Cultivated blackberry varieties have much better garden characteristics and better flavor, compared to the invasive wild ones. The plants are much smaller, often thornless, and the berrys sweeter.
Of the varieties that I have tried so far, there hasn't been much chance to evaluate fully. Last year I bought 6 Prime Ark Freedom® plants, which bear on first year canes as well as second year canes. Being fully thornless, the deer and rabbits liked them, but the main thing was the plants did not survive the freeze. The berries were big juicy berries last year, but only 2 plants survived the winter. The tops did not survive, so the berries this year will be primocane berries. Ebony King plants survived the winter and have nice starts of floricanes now, so I'm optimistic to have a taste this year. The only Columbia Star plant survived, and has starts of floricanes, so again maybe there will be a taste this year. These Arapaho plants will need a year for evaluation. Plants from big box store have the advantage of no postage, and you get to inspect the plant, but the disadvantage of limited selection of varieties,and they are often no in great shape. Shipped plants may also not be in great shape, so I appreciate being able to inspect the store bought plants. Plus they were on sale.
|Ebony King Blackberries, 1 year old. 4.21.17|
So of the ones I planted last year, I got a taste of Prime Ark Freedom, they were good but most did not survive the winter. Ebony King and Columbia Star survived, and we will see how they do and how they taste, if this year if good. Ebony King is nearly thornless and needs protection from deer. Ditto for Columbia Star. Columbia Star is trailing, so needs support. I think the same is true for Ebony King, but not Arapaho. Arapaho is thornless too.
|Columbia Star Blackberry, 1 year old. 4.25.17|
|Prime Ark Freedom Blackberry, 1 year old. 4.25.17|
(Photos updated 4.25.17 for better pics with more clarity)
Here is some descriptive info about Ebony King. It's hard to find info about this variety, even though it's on many nursery catalog websites. The info is from USDA/ARS at Corvallis, website:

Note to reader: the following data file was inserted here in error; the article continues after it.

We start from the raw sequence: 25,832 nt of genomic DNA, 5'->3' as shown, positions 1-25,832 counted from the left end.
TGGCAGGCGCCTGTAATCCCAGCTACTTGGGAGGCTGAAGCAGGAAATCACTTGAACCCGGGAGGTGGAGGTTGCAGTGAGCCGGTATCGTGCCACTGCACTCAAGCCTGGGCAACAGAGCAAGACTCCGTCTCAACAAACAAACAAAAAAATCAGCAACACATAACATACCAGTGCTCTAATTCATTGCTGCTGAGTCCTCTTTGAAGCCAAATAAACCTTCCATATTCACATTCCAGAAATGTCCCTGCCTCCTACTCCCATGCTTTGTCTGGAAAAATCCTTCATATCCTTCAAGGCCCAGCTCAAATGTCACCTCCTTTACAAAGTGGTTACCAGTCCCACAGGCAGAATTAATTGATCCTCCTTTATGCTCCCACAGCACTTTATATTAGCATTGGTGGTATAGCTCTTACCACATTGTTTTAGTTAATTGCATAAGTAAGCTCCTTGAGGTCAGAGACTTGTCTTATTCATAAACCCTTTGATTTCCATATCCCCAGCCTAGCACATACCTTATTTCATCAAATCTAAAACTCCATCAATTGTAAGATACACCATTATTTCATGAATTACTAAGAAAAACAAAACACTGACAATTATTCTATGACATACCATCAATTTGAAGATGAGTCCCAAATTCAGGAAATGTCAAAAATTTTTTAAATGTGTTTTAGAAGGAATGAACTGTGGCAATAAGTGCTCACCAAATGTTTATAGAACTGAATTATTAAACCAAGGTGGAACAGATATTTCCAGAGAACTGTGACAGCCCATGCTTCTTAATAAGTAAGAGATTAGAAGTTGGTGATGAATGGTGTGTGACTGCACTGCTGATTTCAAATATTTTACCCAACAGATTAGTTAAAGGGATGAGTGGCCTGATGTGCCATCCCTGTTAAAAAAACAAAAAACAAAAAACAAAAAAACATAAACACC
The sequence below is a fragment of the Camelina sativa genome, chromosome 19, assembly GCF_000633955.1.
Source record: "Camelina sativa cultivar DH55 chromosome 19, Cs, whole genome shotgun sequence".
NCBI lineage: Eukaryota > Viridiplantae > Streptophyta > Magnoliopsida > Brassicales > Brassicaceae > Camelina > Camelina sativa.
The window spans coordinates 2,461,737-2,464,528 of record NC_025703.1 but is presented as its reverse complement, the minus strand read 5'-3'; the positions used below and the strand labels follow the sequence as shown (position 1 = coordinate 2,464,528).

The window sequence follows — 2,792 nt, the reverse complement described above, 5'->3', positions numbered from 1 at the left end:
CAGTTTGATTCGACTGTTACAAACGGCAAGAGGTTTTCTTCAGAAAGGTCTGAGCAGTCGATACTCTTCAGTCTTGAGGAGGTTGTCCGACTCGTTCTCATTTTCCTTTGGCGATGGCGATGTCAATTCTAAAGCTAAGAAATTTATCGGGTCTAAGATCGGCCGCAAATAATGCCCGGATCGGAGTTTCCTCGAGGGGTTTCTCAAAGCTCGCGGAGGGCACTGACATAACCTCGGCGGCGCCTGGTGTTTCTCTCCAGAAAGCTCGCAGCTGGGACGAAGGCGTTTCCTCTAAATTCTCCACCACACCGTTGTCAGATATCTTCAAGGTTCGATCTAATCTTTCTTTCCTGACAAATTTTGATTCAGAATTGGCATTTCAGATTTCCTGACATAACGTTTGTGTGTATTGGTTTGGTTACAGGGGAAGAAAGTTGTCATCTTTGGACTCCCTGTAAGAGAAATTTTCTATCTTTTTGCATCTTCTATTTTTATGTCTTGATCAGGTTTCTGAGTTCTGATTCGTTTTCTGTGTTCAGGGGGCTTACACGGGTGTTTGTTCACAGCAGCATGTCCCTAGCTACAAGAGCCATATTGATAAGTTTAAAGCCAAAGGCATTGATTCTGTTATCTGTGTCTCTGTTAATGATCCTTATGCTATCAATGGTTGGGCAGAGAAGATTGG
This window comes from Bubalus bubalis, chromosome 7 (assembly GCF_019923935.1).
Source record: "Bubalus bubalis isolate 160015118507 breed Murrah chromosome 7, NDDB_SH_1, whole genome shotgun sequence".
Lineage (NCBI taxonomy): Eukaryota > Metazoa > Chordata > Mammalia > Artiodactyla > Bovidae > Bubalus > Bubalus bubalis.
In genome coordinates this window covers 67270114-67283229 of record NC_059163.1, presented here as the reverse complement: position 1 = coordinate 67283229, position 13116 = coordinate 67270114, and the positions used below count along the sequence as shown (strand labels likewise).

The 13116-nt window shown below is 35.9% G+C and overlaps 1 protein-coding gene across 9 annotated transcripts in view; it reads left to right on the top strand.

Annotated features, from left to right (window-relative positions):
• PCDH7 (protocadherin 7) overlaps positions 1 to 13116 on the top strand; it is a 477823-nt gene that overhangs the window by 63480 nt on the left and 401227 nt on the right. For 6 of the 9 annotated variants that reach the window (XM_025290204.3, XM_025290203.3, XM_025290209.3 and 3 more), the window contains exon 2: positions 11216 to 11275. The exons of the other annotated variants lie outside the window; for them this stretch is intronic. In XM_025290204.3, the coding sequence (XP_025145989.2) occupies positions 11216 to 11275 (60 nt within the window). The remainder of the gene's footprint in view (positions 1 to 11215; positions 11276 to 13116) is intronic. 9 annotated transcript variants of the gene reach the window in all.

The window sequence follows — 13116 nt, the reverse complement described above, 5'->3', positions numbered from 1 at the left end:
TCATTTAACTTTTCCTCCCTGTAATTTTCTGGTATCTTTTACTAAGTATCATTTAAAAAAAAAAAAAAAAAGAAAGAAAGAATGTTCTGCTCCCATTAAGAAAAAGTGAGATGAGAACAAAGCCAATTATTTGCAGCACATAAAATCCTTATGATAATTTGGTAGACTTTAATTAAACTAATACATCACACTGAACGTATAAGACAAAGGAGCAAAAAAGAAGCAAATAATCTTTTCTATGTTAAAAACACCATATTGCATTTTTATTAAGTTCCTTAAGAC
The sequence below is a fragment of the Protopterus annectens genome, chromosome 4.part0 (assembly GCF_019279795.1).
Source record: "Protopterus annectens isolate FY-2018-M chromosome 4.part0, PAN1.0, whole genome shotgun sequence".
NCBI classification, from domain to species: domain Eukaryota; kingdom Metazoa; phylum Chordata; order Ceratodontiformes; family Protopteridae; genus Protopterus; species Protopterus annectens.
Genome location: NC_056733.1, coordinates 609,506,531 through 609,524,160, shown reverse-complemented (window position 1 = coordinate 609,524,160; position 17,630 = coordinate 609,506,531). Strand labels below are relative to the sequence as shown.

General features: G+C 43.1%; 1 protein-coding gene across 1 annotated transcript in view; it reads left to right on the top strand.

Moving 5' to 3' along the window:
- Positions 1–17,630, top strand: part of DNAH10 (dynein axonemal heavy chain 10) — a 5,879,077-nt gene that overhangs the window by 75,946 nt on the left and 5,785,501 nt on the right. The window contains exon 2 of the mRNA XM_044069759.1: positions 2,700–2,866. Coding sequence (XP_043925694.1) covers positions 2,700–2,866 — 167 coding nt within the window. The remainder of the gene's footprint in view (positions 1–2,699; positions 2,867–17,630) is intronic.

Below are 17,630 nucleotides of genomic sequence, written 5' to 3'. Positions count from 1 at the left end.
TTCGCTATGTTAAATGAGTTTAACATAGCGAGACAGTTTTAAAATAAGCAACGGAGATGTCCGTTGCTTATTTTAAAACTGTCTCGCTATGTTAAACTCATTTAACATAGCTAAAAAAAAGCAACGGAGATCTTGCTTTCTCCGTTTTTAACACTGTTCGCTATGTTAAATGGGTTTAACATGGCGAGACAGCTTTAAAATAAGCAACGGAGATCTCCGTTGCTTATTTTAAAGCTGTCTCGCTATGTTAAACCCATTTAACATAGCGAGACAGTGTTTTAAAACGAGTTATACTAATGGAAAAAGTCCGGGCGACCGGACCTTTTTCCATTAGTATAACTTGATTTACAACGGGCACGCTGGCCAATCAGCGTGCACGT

"Place of origin and originator unknown. Introd. about 1940 by Krieger's Wholesale Nursery, Bridgman, Mich. Parentage unknown. Fruit: large as Eldorado, which it resembles; skin black, glossy; flavor sweet, tangy, good; ripens early. Bush: upright; hardy; resistant to orange rust"
From various websites, Ebony King is cold tolerant, disease resistant, vigorous, nearly thornless or reduced amount of thorns.
.This old variety is not patented or trademarked as far as I can tell. It is way past any possible patent expiration date.
Here is some info about Arapaho.
Summarizing from Edible Landscaping website, "earliest ripening thornless variety... ripens its fruit in a 4 week period...Plant Patent # 8510... thornless, erect, self supporting canes, good fruit quality, earliness of ripening and its ability to establish a full fruiting row quickly. Zone 6-8"
From Texas A and M University website: "released in 1993 by the University of Arkansas, is an erect growing, thornless variety that produces a medium sized, firm, high quality fruit over a four week season. Arapaho is very productive, has no thorns, and is resistant to both Double Blossom and Orange Rust. Arapaho is a lower chill variety suitable for zones 8-9 and above." So Arapaho looks like a pretty good choice. According to the US Patent Office, "A plant patent expires 20 years from the filing date of the patent application." I'm no lawyer but to me that means the patent for Arapaho expired in 2013.
Info about Prime Ark Freedom®: Primocane ("Prime"), from University of Arkansas ("Ark") free of thorns ("Freedom?") released in 2013 although I don't have the patent date - I assume this one is patented and therefore can't be reproduced. I thought this one sounded good because it is primocane as well as floricane bearing, so potentially early and late crops each year. According to University of Arkansas, "the world’s first primocane-fruiting and thornless commercial blackberry introduction. It is intended primarily as a home garden or local market plant. It has very large fruits with good flavor, and is very early ripening on floricanes, the earliest of all Arkansas blackberry varieties." Since universities now patent, trademark, and license their releases, I don't have a lot more faith in their release descriptions than I have for commercial nurseries - interesting to read, but they have a profit motive so take with a grain of salt.
Information about Columbia Star Blackberry - this time from Oregon State University - "very high- quality, high-yielding, machine-harvestable,thornless trailing blackberry with firm, sweet fruit that when processed are similar in quality to or better than fruit from the industry standards ‘Marion’ and ‘Black Diamond’."A patent was applied for and granted in 2013 so still under patent #US PP25532 P2 .
|Arapaho Blackberry, New Planting. 4.25.17|